Entering the world of work can be a culture shock for many graduates. There is a huge range of graduate-seeking employers out there, but the choice can be bewildering.

In a lot of cases, you may have to start at the bottom, running errands and making the tea, before you get a chance to establish yourself in the industry of your choice, but there is an alternative.

Many graduates are choosing to go freelance at the start of their career. The benefits are obvious. It gives you a lot of flexibility and allows you to tailor your working location, hours and style to your own needs. You decide what work you take on and how much of it, and there is no limit on your earnings.

A spell as a freelancer also looks good on your CV and helps you build up a wide network of contacts while making a name for yourself in your chosen field.

Freelancers work in many sectors; in fact, pretty much any of the industries that regularly recruit graduates offer opportunities for the resourceful and hardworking freelancer.

Writing and translating is the most accessible kind of freelancing, mainly because of the range of opportunities out there, from product descriptions and advertising material to full-blown articles and E-books.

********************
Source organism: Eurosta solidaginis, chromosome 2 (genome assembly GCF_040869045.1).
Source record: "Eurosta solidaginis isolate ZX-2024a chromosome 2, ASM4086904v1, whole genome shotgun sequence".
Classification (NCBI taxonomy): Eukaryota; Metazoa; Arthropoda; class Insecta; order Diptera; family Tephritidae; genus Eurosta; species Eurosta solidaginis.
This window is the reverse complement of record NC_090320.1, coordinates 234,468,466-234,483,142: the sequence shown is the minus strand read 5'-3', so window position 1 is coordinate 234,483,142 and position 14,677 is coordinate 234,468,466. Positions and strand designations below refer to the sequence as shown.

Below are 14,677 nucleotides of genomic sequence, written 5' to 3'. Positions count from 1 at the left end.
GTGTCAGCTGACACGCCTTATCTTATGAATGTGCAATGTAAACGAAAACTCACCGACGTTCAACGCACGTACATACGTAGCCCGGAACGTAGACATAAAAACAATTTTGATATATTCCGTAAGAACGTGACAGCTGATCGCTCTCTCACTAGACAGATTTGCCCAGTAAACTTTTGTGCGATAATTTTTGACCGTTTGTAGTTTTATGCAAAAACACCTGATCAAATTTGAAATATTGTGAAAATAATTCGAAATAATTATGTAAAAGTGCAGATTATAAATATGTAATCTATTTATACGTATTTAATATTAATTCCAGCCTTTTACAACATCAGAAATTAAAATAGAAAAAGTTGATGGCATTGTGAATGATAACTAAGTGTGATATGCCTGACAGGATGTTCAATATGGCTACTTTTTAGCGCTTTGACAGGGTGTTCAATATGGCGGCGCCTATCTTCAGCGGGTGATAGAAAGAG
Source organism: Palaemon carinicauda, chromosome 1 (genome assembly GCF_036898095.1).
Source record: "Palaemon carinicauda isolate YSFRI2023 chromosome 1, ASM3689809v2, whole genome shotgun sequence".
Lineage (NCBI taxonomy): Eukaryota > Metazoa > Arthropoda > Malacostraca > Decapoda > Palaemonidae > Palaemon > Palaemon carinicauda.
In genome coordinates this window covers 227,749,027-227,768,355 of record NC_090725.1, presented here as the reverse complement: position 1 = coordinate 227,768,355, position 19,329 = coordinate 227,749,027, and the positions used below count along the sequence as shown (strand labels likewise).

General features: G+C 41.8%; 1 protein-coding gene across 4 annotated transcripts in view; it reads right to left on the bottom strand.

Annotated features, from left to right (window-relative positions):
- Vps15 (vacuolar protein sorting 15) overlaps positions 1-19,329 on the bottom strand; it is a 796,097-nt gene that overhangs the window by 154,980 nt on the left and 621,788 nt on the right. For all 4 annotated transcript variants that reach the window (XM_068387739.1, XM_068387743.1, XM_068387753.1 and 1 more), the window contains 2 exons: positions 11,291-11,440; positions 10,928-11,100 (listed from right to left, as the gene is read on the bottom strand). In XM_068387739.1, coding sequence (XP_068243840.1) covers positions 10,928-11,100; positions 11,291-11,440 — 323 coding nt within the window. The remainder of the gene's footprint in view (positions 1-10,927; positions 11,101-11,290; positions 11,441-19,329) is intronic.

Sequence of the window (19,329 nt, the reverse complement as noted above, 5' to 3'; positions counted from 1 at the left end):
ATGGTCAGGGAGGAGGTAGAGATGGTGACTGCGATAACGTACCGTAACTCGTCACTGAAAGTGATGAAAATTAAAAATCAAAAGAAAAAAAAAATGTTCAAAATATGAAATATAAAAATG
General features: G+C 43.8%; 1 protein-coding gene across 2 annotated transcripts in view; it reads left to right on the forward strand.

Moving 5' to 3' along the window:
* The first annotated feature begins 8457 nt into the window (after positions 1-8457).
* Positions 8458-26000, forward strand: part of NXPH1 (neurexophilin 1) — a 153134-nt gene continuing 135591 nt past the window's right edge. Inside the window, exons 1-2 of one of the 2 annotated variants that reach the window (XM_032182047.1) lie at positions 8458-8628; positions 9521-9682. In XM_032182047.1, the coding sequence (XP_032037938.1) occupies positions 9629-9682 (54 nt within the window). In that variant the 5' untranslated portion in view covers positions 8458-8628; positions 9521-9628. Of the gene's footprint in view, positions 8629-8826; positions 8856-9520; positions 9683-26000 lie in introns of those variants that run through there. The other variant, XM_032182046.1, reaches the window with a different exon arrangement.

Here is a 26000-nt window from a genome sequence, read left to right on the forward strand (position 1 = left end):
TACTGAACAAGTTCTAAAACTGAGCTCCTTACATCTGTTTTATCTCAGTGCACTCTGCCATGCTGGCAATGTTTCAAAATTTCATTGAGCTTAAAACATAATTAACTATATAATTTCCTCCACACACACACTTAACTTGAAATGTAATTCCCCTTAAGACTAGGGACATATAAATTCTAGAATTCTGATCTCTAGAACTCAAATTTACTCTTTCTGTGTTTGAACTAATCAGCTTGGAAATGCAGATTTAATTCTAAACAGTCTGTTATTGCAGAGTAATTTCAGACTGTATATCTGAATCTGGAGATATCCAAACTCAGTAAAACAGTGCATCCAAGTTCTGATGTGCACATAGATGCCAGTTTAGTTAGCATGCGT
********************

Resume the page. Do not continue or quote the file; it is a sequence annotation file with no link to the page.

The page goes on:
Graphic design can be tougher to get into, as you will need to have access to the best software in order to produce work of a high enough standard, but there is still scope for the ambitious freelance graphic designer to establish themselves.

Another great area for freelancers is programming and IT. A freelancer programmer can end up working on a range of projects, from setting up websites to helping companies with SEO (search engine optimisation).

There are some things to bear in mind before going freelance. There will be a lot of paperwork to deal with, including tax details, invoices and accounts, so many freelancers take up the option of using an umbrella company.

An umbrella company acts as an intermediary between you and your clients, and handles all of the paperwork. An umbrella company can also help to ensure that you get to keep more of your own money by making sure that you only pay tax on the net income that you earn. You will also need to build up a portfolio of work to show to potential clients, and work out how much you are going to charge for your services. This means finding the right balance between an income that is going to be sufficient to support you and meet your expenses, whilst still being competitive enough to get business. Once you’ve worked out what you’re going to charge, you are ready to get out there and find clients. This will involve a lot of internet searching and diligently chasing up leads, but if you are consistent and business-like in your approach, you will find that being a freelancer is a rewarding and enjoyable way to work.

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Jazz Panesar is a Digital and Technology Apprentice at Severn Trent. Read Jazz’s story here.

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